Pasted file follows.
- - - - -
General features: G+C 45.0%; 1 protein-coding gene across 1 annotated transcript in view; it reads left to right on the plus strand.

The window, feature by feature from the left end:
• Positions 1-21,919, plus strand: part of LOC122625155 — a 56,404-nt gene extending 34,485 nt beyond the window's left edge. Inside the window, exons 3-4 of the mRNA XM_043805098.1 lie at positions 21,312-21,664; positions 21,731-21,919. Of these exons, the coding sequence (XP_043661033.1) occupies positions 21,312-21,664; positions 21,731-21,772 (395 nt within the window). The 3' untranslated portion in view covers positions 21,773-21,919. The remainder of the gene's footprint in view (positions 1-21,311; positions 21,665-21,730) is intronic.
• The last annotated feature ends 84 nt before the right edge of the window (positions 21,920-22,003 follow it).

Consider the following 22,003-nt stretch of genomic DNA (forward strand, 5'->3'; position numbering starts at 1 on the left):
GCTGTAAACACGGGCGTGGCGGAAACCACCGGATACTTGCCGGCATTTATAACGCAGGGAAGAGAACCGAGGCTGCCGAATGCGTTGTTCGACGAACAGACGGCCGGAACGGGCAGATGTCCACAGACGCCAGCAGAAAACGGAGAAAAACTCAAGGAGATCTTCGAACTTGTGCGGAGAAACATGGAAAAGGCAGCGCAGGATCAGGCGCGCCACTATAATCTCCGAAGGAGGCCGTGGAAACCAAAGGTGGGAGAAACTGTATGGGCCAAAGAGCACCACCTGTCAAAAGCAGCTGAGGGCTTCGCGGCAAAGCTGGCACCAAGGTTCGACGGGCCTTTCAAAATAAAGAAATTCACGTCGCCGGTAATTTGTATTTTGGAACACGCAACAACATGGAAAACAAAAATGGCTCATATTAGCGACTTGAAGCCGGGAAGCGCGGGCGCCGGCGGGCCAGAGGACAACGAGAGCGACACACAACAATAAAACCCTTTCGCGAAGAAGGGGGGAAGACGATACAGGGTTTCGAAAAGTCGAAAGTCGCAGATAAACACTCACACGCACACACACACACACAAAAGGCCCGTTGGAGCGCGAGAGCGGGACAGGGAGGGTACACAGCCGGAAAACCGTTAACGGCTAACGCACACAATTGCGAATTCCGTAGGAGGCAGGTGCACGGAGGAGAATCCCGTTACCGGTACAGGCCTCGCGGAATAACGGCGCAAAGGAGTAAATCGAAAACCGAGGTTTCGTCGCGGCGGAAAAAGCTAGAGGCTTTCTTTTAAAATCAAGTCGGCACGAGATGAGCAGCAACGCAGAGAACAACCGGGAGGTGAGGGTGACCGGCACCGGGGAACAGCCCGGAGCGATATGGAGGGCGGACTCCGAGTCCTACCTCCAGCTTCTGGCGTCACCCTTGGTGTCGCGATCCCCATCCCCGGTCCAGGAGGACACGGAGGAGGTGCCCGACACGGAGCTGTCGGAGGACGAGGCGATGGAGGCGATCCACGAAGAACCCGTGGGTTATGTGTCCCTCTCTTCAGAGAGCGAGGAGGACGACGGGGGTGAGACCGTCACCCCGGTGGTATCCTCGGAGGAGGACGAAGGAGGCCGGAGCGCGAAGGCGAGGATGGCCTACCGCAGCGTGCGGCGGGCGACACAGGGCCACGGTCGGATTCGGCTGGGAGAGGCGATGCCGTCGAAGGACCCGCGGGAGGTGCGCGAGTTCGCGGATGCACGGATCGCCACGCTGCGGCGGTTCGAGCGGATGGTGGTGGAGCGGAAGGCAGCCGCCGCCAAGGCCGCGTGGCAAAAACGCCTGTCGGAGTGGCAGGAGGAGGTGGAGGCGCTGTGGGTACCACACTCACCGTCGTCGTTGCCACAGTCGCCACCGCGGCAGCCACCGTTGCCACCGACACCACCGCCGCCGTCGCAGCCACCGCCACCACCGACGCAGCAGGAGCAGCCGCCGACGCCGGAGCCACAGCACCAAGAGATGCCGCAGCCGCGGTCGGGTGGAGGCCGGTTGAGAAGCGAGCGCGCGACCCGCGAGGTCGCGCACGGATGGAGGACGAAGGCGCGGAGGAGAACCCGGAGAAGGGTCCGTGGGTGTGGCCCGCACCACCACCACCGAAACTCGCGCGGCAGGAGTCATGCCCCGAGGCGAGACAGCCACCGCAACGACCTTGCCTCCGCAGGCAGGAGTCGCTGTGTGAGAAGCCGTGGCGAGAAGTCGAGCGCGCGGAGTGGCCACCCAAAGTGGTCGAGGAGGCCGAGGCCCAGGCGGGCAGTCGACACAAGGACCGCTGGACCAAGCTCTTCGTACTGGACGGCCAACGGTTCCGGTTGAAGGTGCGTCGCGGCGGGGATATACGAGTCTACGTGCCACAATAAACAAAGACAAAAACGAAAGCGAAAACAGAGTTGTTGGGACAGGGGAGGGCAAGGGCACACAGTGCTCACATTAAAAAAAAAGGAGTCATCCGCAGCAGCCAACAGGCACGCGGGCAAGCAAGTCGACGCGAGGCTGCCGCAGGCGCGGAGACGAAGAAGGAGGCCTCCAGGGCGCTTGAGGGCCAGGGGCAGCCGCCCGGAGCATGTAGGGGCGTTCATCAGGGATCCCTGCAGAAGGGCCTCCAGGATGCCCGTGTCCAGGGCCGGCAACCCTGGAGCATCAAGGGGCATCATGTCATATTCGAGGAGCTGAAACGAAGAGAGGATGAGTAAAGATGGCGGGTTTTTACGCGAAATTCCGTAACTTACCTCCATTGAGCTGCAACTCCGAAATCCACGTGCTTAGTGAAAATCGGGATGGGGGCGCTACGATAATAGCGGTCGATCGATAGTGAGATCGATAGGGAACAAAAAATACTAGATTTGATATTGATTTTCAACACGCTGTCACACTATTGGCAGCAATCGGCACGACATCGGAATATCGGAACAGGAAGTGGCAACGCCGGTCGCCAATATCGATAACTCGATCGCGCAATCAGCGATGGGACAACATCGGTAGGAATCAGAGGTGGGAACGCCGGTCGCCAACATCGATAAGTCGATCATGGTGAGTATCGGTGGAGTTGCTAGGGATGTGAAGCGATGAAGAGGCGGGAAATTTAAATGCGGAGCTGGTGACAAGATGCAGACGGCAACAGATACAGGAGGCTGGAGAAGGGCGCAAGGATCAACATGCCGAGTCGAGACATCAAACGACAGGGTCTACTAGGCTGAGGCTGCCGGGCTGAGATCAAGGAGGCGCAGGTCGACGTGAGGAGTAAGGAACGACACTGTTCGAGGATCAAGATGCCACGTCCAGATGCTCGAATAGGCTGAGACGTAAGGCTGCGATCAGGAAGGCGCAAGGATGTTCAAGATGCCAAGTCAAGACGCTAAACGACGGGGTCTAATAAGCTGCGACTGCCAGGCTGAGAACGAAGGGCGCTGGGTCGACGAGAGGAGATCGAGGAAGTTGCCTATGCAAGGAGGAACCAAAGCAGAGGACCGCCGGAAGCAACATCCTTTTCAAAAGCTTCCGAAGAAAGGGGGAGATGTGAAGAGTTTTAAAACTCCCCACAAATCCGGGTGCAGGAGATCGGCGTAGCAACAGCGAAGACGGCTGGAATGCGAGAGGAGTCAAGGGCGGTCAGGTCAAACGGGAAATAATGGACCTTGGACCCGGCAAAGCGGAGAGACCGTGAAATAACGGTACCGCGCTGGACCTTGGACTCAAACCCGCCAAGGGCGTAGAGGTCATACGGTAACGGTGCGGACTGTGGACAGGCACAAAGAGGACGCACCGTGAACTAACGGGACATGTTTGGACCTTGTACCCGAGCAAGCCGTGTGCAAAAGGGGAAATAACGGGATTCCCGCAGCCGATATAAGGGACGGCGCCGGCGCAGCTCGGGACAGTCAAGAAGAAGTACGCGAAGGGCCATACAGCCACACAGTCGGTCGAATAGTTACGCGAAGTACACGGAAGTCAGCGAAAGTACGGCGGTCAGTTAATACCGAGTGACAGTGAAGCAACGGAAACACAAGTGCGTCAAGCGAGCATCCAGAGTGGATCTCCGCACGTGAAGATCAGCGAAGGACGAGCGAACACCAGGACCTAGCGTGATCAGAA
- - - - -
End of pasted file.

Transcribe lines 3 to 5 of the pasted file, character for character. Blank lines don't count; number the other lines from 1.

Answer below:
• Positions 1-21,919, plus strand: part of LOC122625155 — a 56,404-nt gene extending 34,485 nt beyond the window's left edge. Inside the window, exons 3-4 of the mRNA XM_043805098.1 lie at positions 21,312-21,664; positions 21,731-21,919. Of these exons, the coding sequence (XP_043661033.1) occupies positions 21,312-21,664; positions 21,731-21,772 (395 nt within the window). The 3' untranslated portion in view covers positions 21,773-21,919. The remainder of the gene's footprint in view (positions 1-21,311; positions 21,665-21,730) is intronic.
• The last annotated feature ends 84 nt before the right edge of the window (positions 21,920-22,003 follow it).

Consider the following 22,003-nt stretch of genomic DNA (forward strand, 5'->3'; position numbering starts at 1 on the left):